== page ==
We stopped occasionally for snack breaks and sanity checks. We  kept on riding east on NM 53 and the traffic disappeared. We rode into and through the small village of Ramah. Not a whole lot going on here but there was a small cafe and Post Office. Leaving Ramah we crossed a a satellite section of the Navajo reservation that was riddled with packs of barking, chasing dogs. For the most part they stayed out of the road and Debi would yell at them to keep them at bay.  As the afternoon turned into early evening the sun was slowly setting and the light seemed eternal. As the sun set we decided to ride on to El Morro National Monument to either stay at their campground or the El Morro RV park. We weren’t sure. The campground at the monument was on our map and could be seen with satellite view on google maps but there was no information about it on the website.  When, after dark we came upon the entrance to the monument we decided to try it first before riding another mile onto the RV park. The campground was open and was only $5 a night, had water but no showers and wasn’t the least bit crowded. Perfect. It was 99 miles to get here and were looking forward to a day off! We stayed up late and celebrated with salmon and rice.

Sunset near Ramah, NM

Thursday, May 10th, we woke to a sunny morning with birds all around singing to our delight. We had a leisurely morning and then locked our bikes to a tree and walked off to the visitor center to see what was shaking and to do a little hiking. Hiking always feels good after riding a bunch of miles because it uses different muscles and slows us down. The trail system at El Morro is not large, maybe 2.5 miles total but it is definitely not to be missed. We walked out the back door of the visitor center and headed toward inscription rock and an ancient pool of water that drains from the box canyon above. El Morro was a crucial water hole for travelers for the past few hundred years.  While they lingered, many signed their names into the rock. Before travelers came through Ancestral Puebloans lived on top of El Morro.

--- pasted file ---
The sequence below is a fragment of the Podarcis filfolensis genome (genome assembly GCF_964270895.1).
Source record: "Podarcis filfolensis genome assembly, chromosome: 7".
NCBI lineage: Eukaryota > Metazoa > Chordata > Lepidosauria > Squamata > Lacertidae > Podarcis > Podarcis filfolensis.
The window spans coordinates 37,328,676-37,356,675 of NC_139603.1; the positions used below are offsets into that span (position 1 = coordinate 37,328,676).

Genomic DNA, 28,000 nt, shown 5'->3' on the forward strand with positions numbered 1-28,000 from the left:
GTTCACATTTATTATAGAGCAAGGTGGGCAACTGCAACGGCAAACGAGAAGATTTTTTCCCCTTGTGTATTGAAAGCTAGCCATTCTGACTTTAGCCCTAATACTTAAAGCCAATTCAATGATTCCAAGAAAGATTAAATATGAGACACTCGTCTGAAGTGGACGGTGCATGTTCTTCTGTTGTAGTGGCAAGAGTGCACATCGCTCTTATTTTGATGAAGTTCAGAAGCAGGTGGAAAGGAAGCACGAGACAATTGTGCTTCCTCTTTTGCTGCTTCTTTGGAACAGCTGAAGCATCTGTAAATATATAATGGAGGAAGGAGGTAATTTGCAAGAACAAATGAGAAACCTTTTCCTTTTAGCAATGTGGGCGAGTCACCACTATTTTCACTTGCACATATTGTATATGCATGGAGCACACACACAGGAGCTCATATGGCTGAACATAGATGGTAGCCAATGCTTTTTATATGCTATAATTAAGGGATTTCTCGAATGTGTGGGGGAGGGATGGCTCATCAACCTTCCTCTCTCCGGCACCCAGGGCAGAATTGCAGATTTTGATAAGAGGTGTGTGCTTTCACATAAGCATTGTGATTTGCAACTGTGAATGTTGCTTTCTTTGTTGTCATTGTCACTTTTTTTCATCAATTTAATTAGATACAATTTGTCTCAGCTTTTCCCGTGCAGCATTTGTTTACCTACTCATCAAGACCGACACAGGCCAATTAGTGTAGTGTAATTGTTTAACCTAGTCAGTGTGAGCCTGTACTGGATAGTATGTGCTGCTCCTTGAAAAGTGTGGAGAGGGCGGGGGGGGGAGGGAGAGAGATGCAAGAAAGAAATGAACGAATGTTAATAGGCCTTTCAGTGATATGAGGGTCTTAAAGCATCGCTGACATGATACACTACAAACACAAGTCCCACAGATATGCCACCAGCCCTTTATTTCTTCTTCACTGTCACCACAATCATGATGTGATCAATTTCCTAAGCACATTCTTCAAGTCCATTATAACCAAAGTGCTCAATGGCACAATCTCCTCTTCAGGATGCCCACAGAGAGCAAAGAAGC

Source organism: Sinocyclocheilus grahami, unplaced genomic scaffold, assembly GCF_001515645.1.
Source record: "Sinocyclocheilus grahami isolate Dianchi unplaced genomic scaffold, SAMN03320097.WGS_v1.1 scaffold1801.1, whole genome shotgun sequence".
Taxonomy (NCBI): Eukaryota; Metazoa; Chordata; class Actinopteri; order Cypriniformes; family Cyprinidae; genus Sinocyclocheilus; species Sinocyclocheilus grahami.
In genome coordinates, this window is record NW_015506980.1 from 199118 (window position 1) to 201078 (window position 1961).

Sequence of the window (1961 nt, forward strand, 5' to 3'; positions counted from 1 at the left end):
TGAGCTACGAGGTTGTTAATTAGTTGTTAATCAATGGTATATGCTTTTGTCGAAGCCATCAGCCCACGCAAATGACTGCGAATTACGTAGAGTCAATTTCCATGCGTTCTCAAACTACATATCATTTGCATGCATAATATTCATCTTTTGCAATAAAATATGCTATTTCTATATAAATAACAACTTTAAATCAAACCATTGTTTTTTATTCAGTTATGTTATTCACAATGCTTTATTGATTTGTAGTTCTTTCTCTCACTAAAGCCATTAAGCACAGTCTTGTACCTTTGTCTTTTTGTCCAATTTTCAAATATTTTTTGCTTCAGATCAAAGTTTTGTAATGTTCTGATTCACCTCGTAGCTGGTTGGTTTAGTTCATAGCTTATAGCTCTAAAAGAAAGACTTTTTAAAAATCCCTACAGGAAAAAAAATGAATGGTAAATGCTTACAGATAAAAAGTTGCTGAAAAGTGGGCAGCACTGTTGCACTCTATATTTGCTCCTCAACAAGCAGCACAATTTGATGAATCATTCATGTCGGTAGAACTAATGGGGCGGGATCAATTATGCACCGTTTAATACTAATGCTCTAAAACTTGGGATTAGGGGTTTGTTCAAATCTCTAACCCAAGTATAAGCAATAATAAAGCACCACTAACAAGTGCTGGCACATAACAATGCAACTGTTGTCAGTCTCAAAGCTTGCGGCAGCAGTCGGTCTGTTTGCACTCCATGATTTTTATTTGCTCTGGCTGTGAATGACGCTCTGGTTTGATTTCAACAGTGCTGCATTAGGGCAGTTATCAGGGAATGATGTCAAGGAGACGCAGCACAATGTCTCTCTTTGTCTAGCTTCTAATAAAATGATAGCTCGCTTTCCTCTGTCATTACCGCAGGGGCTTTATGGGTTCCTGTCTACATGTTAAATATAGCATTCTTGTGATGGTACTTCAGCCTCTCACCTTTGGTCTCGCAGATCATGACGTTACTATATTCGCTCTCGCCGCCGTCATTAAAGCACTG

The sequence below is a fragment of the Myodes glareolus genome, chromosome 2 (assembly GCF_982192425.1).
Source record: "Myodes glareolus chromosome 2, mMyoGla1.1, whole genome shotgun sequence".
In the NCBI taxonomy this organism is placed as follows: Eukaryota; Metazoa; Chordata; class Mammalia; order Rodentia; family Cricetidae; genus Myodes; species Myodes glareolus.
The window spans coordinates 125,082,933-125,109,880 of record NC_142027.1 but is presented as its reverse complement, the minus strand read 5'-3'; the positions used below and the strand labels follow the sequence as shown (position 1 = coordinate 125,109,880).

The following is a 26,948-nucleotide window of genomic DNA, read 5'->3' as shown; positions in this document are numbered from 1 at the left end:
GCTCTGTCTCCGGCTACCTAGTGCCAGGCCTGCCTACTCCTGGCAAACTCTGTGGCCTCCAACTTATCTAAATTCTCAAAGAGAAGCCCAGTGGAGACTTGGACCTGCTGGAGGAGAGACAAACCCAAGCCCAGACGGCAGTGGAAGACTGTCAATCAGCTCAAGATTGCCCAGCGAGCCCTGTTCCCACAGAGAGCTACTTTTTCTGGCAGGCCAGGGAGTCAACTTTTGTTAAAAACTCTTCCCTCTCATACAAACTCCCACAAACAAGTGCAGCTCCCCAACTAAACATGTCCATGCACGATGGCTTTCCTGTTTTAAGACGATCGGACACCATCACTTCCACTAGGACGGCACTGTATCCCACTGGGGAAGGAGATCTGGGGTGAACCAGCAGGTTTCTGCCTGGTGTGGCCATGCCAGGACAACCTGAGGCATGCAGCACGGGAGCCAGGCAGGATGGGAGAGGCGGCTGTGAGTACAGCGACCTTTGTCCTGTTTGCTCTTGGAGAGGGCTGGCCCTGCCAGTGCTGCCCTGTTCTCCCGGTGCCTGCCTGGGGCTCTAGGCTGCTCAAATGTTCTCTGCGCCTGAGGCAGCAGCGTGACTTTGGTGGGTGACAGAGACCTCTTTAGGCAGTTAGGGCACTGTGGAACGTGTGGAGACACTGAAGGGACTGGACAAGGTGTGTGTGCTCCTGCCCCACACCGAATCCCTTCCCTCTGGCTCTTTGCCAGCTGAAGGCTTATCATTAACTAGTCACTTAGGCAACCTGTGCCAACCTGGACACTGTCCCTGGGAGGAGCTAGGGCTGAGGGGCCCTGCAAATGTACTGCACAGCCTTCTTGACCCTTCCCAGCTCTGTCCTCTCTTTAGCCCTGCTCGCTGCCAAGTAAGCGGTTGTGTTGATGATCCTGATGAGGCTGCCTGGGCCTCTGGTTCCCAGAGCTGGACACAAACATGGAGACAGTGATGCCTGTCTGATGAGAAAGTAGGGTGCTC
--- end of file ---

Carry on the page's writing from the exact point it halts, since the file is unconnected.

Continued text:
Campground at El Morro National Monument

Rock formations viewed from campground

Near inscription rock

Petroglyphs on inscription rock

More petroglyphs

hiding in the warm rock wall

Trail up to the top

Budding Oak leaves

Cool stonework on one of the many trail switchbacks

Epic cloud day

Looking across the box canyon from the top

Little trees – Little clouds

Looking down into the box canyon

Carved stone steps on the trail

Round Kiva


The staff at the visitor center were exceptional. Thanks especially to George who gave us great advice and made a call for us for the riding conditions we would see in El Malpais. That night we had a camp fire and cooked some sausages over it.

Sunset at El Morro

Next, we ride through El Malpais on the Chain of Craters Back Country Byway on our way to Albuquerque.  Stay tuned and thanks for following along.